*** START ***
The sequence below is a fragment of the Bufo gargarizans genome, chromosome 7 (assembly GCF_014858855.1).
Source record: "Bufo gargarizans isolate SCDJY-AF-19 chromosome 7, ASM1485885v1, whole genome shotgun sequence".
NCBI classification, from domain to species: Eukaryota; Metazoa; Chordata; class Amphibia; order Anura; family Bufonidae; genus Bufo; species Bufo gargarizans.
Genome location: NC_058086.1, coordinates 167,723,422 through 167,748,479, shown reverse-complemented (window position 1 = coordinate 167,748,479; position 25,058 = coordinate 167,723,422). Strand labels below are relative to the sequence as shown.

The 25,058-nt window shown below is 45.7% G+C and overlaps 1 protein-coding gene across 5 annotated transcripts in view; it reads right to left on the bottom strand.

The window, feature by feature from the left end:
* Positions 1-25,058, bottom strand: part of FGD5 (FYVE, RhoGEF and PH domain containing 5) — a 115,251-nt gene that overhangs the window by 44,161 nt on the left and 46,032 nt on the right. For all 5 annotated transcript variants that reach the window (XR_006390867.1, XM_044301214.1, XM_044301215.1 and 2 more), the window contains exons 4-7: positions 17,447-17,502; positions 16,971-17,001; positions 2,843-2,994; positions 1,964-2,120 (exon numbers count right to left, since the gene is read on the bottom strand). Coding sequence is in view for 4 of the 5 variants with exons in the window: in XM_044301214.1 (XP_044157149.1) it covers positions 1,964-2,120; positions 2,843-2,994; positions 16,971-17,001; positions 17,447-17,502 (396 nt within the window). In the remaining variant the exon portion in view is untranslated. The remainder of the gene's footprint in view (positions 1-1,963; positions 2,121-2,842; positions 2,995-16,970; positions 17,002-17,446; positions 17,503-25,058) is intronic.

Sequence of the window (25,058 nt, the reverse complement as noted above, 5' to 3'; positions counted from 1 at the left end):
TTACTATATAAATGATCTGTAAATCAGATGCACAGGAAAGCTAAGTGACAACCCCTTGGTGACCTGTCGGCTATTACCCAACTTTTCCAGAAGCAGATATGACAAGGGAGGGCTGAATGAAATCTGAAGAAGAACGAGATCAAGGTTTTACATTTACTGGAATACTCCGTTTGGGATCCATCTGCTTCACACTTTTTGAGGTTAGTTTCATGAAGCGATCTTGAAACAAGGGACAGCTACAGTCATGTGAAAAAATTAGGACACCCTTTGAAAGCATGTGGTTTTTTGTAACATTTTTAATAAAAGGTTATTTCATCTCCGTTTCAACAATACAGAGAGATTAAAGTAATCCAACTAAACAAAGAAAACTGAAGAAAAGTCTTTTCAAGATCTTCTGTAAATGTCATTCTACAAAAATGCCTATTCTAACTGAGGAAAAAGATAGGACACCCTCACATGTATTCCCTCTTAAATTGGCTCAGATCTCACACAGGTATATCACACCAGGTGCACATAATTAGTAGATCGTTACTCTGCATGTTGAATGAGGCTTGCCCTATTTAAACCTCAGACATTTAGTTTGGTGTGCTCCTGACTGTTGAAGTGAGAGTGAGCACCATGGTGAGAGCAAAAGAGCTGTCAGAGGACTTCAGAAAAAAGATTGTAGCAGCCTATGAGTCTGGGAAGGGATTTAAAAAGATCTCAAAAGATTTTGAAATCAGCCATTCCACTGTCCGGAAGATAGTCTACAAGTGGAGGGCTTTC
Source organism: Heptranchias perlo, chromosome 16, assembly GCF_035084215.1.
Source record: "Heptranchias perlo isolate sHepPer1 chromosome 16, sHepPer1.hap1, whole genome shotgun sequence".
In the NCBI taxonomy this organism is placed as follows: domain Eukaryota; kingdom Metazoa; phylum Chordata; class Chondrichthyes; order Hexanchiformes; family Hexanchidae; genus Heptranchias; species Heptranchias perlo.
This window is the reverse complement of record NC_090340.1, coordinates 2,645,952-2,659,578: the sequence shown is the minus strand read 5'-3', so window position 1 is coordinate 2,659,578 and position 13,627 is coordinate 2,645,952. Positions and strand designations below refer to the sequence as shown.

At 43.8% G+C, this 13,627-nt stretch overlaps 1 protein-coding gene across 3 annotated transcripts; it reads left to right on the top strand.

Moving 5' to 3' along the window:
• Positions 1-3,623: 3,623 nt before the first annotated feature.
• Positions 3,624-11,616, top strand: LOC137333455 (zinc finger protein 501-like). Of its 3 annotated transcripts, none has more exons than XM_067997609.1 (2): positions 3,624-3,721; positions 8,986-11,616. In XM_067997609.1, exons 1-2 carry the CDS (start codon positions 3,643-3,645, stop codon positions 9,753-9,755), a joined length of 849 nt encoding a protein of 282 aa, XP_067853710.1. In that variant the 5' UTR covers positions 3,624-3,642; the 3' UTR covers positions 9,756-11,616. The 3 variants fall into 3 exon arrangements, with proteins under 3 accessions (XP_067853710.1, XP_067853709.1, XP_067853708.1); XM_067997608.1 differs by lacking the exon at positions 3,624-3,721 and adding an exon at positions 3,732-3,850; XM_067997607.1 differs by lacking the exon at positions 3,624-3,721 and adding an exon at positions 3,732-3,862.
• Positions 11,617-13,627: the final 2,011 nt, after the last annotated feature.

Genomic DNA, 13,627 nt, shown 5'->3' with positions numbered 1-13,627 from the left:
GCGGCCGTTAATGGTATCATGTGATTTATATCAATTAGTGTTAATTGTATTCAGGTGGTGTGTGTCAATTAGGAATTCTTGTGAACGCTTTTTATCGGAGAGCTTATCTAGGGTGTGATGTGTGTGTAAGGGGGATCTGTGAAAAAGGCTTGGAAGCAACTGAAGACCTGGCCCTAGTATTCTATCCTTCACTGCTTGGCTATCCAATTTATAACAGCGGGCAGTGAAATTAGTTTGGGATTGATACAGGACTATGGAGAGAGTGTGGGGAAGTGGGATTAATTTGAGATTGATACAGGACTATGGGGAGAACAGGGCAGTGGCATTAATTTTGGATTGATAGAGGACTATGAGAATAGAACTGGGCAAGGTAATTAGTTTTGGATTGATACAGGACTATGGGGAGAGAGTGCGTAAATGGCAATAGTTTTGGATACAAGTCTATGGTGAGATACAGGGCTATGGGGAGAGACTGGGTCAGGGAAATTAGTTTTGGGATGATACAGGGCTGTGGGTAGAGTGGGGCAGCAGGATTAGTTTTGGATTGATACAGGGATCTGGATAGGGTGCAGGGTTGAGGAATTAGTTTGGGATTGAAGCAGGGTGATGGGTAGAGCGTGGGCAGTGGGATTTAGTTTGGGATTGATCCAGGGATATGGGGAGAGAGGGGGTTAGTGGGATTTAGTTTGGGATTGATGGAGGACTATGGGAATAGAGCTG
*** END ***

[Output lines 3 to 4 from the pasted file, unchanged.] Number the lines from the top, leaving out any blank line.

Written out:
NCBI classification, from domain to species: Eukaryota; Metazoa; Chordata; class Amphibia; order Anura; family Bufonidae; genus Bufo; species Bufo gargarizans.
Genome location: NC_058086.1, coordinates 167,723,422 through 167,748,479, shown reverse-complemented (window position 1 = coordinate 167,748,479; position 25,058 = coordinate 167,723,422). Strand labels below are relative to the sequence as shown.